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Whose Data Is It Anyway?

Frankly, it’s not a question I thought about – till now.

Join Facebook or any social networking service and you may be turning over control of mounds of personal information as the price for using sites that put you in touch with the world.  Information has gotten so valuable that you can’t buy a loaf of bread without being asked to fork over your phone number or email.

Home was a relative safe haven.  That’s because most buildings are still in the technological dark ages where paper and fax and voice hold sway. But that’s all changing, and High Rise Society threatens to become the newest battleground in the fight over data control.  A little noticed, recently handed-down decision, bring into focus the question: Who owns you building’s data – which by extension is nothing but a conglomeration of your data and that of your fellow residents.

At least one company says it’s not the building or any of you that have rights to the stuff, but the entity that does the gathering.

Cooper Square Realty manages lots of co-ops in the City, and like most other residential managers provides monthly financial statements. For an additional fee, it offers its clients an internet based service that gives daily updates of residents’ accounts, including billings and payments, late charges and fees.  The building gets enhanced information and it gets a new revenue stream. Capitalism at work.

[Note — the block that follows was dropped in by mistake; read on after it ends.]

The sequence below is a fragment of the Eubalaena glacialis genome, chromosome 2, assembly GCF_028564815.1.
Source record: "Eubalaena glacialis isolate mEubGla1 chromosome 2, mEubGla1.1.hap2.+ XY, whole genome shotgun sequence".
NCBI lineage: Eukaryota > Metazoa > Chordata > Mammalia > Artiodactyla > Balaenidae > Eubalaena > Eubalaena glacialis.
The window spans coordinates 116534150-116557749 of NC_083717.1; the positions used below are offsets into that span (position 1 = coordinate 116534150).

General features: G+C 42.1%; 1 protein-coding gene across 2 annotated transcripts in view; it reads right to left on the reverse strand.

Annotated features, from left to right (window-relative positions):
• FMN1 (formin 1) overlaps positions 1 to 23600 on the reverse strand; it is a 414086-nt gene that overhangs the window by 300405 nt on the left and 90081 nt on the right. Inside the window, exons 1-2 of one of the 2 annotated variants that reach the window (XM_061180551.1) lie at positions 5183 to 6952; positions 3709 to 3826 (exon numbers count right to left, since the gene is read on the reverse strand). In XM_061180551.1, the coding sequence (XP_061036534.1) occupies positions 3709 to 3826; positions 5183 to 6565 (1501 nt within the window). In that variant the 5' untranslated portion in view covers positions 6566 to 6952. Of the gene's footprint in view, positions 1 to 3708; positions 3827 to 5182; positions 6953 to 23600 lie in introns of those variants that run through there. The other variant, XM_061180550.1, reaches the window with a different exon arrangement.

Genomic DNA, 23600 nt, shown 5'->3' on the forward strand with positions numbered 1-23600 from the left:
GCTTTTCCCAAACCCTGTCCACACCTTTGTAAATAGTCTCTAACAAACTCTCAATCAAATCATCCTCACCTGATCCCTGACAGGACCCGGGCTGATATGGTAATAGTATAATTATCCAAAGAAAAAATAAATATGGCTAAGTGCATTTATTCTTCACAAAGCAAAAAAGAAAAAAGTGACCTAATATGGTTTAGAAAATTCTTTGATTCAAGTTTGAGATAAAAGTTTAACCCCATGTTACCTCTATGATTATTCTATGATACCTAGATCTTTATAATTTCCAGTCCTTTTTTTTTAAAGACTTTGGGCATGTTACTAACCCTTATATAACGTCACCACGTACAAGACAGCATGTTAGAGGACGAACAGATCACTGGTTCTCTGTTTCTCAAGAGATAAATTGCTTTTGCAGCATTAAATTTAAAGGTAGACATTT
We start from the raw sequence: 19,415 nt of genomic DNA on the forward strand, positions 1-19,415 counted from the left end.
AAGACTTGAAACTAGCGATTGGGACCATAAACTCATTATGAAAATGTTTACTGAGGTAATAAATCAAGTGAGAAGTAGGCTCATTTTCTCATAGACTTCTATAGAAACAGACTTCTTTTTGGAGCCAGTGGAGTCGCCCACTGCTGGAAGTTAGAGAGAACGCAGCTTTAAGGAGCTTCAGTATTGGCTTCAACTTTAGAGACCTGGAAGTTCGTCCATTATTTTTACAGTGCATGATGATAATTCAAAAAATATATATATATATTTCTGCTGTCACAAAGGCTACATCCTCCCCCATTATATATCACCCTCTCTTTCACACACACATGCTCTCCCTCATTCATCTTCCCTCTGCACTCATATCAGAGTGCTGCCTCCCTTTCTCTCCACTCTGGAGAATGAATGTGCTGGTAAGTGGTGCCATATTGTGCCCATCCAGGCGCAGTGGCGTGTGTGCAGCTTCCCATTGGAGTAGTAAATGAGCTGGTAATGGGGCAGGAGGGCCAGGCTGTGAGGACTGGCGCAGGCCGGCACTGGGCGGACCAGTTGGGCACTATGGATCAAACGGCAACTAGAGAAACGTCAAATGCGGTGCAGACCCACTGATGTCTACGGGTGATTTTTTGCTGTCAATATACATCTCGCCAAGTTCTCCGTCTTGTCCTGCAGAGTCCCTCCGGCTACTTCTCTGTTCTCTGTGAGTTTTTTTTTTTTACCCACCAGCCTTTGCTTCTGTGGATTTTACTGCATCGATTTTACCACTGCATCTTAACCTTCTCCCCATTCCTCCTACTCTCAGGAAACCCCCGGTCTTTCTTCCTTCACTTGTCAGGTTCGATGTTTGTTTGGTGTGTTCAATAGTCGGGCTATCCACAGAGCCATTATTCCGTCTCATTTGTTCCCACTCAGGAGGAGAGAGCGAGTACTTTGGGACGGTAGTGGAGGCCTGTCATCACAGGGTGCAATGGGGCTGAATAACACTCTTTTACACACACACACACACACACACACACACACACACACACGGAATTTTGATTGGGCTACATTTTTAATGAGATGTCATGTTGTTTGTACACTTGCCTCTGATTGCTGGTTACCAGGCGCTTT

In comes Building Link, an independent web service provider.  It sends round emails to board members of Cooper-managed buildings, saying its system is compatible with the third-party software that Cooper uses, and claiming it can provide a similar set of data, that’s even better because it automatically adds or deletes owner profiles.

But it’s our information and we don’t have to give it to anyone else, Cooper tells the judge. The argument goes like this: Sure all the data about fees and maintenance and assessments and everything else come direct from residents in the buildings we manage, but it belongs to us, not the boards because we’re the ones who collect it, and process it, and upload it, and without our involvement it would be useless tidbits.

So who’s right?

The question hasn’t been answered. If I were you, I’d start thinking about it now, especially because the way the system is set up, it’s not you, but the board that may be deciding what to do with you information. Maybe data generated by an individual resident or even a single building isn’t worth very much to anyone, but when data from hundreds of buildings is pooled by the companies that manage them, the stuff becomes a potentially rich source – and will become even richer as new informational nuggets — from the packages you order to your very identity (via photos and thumb prints) – are mined.

That’s why the time is ripe to focus on, and specify who owns what, and how the stuff can and can’t be used — before it’s too late.

For both sides of the story, see: Cooper Square Realty, Inc. v. Building Link, LLC., 2010 NY Slip Op. 30197(U), Jan. 27, 2010, Sup. Ct. N.Y. Co. Click here, and insert the case date and number under Search By Citation.

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